How did he actually make money? Can you replicate it?
- Three times now he has made money when few others did. The first was in the 1987 Black Monday stock market crash, when he made $35 million to $40 million as a trader. The second was the tech stock crash of 2000, when Taleb's own fund, Empirica, gained 60 percent. And the third is Universa... a hedge fund for which Taleb serves as guru and adviser, gained more than 100 percent last year (2008) and now holds $6 billion... Taleb's basic trading insight was that he could buy "deep out of the money" options that would pay off in a dramatic market fall. Most of the time, such options expire worthless. But in a market crash, they deliver a big payoff. In effect, Taleb's strategy has been to buy insurance, reasoning that folks underestimated the likelihood of catastrophic events. It's a lot like buying $200,000 of insurance on a $150,000 house. If it burns down, you've made money. Taleb's idea was that this insurance was underpriced. The problem with catastrophism, however, is that it's very difficult for anyone in the market to wait around for the unexpected. And while Taleb buys insurance, most other market players prefer to sell it... Over the long run, the anti-catastrophists often do fairly well (if they don't get too greedy and make bets that cost them all their money in even a small market drop). But it is the catastrophists, a la Taleb, who look smarter. If you're always planning for crisis, you look like a genius when it does come.
- In 1986, Taleb moved to First Boston Inc. (now part of Credit Suisse Group), where fellow traders called him
Nassim the Dream,'' recalls Demetrios Diakolios, a former colleague. At First Boston, Taleb, then 28, built what he terms amassive'' position in out-of-the-money calls on Eurodollar futures. On Oct. 19, 1987, he was sitting at a row of desks on First Boston's trading floor at Park Avenue Plaza in Manhattan when his dream came true. The Dow Jones Industrial Average plummeted 22.6 percent in the biggest one-day drop in U.S. stock market history. The crash caused Eurodollar futures to surge after the U.S. Federal Reserve pumped liquidity into the banking system, lowering interbank borrowing rates. Taleb's positions exploded once again.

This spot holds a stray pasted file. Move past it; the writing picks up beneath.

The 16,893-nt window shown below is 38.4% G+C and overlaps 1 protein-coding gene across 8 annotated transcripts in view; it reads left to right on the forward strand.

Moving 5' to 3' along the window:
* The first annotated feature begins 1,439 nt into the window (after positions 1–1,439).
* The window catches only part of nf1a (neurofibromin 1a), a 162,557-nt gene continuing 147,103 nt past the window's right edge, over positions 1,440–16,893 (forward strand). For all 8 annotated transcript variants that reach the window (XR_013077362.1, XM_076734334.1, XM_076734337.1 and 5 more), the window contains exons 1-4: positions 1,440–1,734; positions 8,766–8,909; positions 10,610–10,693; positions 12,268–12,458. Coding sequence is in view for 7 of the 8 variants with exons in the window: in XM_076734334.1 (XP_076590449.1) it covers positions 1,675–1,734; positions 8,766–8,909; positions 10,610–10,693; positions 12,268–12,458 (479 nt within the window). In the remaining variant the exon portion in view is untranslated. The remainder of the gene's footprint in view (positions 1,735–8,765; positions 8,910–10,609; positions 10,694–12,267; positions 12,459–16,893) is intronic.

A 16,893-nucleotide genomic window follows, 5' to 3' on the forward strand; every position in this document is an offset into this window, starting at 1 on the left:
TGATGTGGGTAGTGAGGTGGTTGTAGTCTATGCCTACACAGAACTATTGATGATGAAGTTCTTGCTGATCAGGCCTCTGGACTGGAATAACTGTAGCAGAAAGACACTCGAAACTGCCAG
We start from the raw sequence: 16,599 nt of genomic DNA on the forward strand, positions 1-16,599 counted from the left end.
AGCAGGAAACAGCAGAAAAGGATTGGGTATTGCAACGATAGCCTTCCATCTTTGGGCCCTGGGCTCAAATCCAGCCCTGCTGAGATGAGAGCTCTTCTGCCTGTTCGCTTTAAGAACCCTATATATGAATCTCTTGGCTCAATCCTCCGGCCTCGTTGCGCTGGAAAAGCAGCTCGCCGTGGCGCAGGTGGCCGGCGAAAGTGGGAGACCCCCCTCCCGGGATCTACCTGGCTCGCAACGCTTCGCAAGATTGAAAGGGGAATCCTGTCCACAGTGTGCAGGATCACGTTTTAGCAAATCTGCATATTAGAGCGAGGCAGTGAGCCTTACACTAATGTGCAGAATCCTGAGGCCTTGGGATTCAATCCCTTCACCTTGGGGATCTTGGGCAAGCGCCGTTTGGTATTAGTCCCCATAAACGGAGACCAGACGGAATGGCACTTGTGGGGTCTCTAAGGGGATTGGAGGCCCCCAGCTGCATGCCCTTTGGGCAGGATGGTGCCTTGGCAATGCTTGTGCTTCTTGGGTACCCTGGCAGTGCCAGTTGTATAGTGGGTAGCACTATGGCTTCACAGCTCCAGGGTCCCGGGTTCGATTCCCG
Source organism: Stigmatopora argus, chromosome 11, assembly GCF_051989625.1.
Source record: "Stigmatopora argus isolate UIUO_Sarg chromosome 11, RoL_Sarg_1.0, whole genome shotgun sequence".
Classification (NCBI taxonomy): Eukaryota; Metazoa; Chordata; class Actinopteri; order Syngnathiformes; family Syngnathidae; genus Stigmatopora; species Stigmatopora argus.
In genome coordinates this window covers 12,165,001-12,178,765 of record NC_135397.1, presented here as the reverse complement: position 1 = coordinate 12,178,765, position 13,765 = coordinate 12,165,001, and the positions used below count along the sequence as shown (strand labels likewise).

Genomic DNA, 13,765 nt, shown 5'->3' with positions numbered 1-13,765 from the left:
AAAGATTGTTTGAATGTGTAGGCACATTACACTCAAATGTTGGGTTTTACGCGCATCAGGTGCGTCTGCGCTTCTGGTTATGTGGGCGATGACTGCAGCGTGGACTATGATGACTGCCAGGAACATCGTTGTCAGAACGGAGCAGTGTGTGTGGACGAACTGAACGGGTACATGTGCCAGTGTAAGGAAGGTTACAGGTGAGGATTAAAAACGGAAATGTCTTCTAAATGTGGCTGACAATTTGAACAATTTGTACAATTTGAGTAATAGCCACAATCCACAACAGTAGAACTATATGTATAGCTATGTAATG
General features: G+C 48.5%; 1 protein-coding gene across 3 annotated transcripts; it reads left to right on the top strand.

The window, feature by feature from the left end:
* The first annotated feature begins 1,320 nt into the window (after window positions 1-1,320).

- Empirica wasn't like most hedge funds. The Russian financial crisis and the collapse of Long-Term Capital Management after $4 billion in losses had spooked many investors. Taleb began offering hedge fund clients protection against a blowup like LTCM by offsetting some of their trades with options. Empirica ended up acting like a superbroker or clearinghouse for buying out-of-the-money options. After spending millions on computer systems and giving their software programs code names like Igor, Taleb and Spitznagel would download 600,000 option prices every night and produce bids on 30-40 big blocks, getting them cheap by buying in bulk, Taleb says. The goal was to protect investors against market crashes. Knowing how much they would pay for options, the two guaranteed investors they wouldn't lose more than 13 percent a year. "Our aim was not to make money," Taleb says. "I make no claims of being able to beat markets." Empirica did outperform the market. In 2000, its returns rose by about 60 percent on the back of high volatility and the bursting of the dot-com bubble, Taleb says. The next year, after the Sept. 11 terrorist attacks, nervous investors came flocking. Then volatility dropped as the stock market slowly drifted down, removing the opportunities to profit from wide market swings.
- Universa purchased far out-of-the-money “put” options on stocks and broad market indices. A put option gives the owner the right, but not the obligation, to sell an underlying asset at a set price within a specified time period. It’s a bet that a stock or market is going down... Universa makes a lot of small bets and watches most of them go bad. However, when one hits, it’s big... Universa keeps 90% of its assets in cash or cash equivalents and simply tries to break even as it places small bets on rare events.
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